On several occasions government officials made intimidating statements regarding press freedom. In January President Fujimori announced that the National Intelligence Service would evaluate news reports for errors and "correct" misinformation. The Interior Minister accused journalists writing critical stories about human rights abuses of being "allies of terrorists" and implied they could face legal action. Army Commander General Hermoza threatened to take action over stories reporting his alleged link to the La Cantuta case of disappeared university students. In January two retired army generals were indicted by a military court for defamation when, in press interviews, they questioned the roles of General Hermoza and the President's intelligence adviser Vladimiro Montesinos. One of the retired generals, Luis Cisneros, was eventually cleared of the charges, but the other, Alberto Arciniega, sought refuge at the Argentine Embassy and shortly thereafter was granted political asylum in Argentina. The editors of two opposition magazines were subjects of separate civil defamation suits intended to halt their unflattering coverage of government officials, which the officials considered libelous.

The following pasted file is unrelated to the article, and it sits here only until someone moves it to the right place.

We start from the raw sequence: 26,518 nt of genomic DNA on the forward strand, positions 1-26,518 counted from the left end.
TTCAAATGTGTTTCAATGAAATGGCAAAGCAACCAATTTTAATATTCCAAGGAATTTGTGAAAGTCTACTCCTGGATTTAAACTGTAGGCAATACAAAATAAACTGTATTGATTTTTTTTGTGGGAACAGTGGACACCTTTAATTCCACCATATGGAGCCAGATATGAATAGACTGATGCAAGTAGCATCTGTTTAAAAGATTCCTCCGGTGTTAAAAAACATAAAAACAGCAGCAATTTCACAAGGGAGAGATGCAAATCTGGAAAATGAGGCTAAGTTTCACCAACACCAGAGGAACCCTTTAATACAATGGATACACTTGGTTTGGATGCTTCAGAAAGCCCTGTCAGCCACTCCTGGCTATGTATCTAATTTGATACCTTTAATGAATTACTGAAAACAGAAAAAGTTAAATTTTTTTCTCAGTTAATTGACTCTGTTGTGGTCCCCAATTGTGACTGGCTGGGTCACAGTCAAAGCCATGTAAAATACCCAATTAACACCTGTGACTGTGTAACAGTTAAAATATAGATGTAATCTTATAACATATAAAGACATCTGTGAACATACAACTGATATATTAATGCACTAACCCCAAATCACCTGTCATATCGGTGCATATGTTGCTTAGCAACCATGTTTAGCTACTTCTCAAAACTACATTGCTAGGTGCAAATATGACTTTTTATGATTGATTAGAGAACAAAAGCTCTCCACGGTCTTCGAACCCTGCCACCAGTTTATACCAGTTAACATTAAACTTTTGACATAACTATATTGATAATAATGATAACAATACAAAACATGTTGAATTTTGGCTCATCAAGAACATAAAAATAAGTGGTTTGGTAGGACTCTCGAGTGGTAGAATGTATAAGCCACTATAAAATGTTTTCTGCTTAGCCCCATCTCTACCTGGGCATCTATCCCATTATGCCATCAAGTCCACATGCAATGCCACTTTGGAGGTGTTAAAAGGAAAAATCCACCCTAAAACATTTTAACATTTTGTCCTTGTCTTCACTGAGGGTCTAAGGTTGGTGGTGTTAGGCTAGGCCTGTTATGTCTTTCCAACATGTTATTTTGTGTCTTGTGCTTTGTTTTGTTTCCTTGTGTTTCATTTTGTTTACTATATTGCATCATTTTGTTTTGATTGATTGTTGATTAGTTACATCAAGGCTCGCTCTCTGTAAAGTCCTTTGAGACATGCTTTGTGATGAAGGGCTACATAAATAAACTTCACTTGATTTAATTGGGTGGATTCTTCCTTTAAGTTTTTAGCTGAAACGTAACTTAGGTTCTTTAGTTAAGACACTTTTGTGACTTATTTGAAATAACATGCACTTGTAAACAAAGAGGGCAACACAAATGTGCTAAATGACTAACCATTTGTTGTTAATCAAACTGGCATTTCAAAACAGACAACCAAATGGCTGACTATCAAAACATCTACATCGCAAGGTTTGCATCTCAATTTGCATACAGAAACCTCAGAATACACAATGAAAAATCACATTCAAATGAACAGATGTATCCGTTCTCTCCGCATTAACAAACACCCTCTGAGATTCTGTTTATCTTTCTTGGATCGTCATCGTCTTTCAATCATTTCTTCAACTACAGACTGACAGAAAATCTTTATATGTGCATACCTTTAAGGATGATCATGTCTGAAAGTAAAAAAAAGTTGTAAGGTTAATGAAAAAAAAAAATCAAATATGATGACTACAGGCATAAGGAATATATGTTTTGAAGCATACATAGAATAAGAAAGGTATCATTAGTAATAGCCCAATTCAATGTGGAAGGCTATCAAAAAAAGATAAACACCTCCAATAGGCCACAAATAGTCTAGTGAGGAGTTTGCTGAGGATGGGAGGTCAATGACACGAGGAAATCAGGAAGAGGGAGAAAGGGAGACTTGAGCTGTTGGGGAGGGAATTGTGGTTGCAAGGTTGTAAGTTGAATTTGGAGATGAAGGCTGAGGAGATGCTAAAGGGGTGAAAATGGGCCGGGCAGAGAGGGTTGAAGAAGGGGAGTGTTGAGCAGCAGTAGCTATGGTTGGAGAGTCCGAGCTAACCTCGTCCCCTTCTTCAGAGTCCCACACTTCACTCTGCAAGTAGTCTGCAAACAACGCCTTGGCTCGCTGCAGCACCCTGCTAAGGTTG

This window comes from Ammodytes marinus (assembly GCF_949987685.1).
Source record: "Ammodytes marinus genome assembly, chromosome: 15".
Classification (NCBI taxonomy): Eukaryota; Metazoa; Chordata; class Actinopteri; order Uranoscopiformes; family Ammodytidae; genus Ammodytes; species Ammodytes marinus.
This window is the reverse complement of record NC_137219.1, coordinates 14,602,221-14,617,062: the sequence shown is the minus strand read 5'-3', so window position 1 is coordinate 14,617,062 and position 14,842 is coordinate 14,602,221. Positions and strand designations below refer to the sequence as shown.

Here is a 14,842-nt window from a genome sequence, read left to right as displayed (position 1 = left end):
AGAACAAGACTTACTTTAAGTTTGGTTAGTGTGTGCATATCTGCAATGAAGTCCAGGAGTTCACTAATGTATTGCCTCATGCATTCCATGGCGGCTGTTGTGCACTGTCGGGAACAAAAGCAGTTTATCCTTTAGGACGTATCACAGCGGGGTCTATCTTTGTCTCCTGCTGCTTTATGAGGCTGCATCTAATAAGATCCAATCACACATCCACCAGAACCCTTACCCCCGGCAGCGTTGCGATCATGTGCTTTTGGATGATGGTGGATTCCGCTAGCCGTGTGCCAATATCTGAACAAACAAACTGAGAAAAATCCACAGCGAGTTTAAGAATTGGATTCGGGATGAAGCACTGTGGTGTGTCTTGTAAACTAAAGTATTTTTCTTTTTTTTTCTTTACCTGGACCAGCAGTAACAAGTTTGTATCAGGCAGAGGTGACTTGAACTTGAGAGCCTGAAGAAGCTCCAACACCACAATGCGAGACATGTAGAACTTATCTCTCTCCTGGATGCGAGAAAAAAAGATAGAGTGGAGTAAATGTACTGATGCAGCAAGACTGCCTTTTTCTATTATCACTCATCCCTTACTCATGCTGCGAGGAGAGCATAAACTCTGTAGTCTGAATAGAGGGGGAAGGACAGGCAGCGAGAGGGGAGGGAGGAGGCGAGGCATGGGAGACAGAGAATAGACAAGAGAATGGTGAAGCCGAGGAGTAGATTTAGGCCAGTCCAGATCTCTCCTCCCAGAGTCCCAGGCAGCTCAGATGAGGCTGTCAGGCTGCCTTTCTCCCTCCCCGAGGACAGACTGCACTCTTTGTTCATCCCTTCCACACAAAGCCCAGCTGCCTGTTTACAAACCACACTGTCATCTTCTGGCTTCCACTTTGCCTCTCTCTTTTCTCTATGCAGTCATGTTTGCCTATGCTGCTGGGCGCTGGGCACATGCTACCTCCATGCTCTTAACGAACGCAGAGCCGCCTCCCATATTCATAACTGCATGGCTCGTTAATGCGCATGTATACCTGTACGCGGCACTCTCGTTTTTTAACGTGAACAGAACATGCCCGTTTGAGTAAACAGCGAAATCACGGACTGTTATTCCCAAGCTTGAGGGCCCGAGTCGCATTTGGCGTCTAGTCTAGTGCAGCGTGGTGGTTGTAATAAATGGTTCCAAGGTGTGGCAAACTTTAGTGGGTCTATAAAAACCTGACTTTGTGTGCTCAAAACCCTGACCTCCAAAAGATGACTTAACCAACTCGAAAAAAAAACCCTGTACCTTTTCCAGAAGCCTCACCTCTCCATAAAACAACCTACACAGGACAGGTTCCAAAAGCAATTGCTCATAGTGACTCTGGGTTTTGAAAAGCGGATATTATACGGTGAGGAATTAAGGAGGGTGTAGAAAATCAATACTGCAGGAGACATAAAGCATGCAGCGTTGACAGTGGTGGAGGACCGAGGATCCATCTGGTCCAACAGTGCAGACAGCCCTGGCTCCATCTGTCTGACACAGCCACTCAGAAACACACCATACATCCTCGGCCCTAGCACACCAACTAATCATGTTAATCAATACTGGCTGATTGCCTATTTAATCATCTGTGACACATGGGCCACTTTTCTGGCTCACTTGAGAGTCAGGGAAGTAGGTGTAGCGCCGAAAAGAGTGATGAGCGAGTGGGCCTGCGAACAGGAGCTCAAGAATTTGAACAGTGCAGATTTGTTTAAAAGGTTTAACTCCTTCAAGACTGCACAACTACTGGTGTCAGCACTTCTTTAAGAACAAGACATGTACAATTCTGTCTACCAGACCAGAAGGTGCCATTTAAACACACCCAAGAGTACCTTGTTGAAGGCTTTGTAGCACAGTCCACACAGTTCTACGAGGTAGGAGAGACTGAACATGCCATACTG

Other journalists have been imprisoned under Peru's antiterrorist laws, most notably La Republica reporter Magno Sosa, arrested in October 1992. Though the evidence against him was thoroughly discredited, he remained in jail for nearly 5 months. Sosa was freed in February, but at least 10 other journalists faced criminal charges over their alleged links to terrorist organizations. Several others have received death threats. While terrorists and drug traffickers were sometimes believed to be the source, opposition journalists say government security forces were also involved.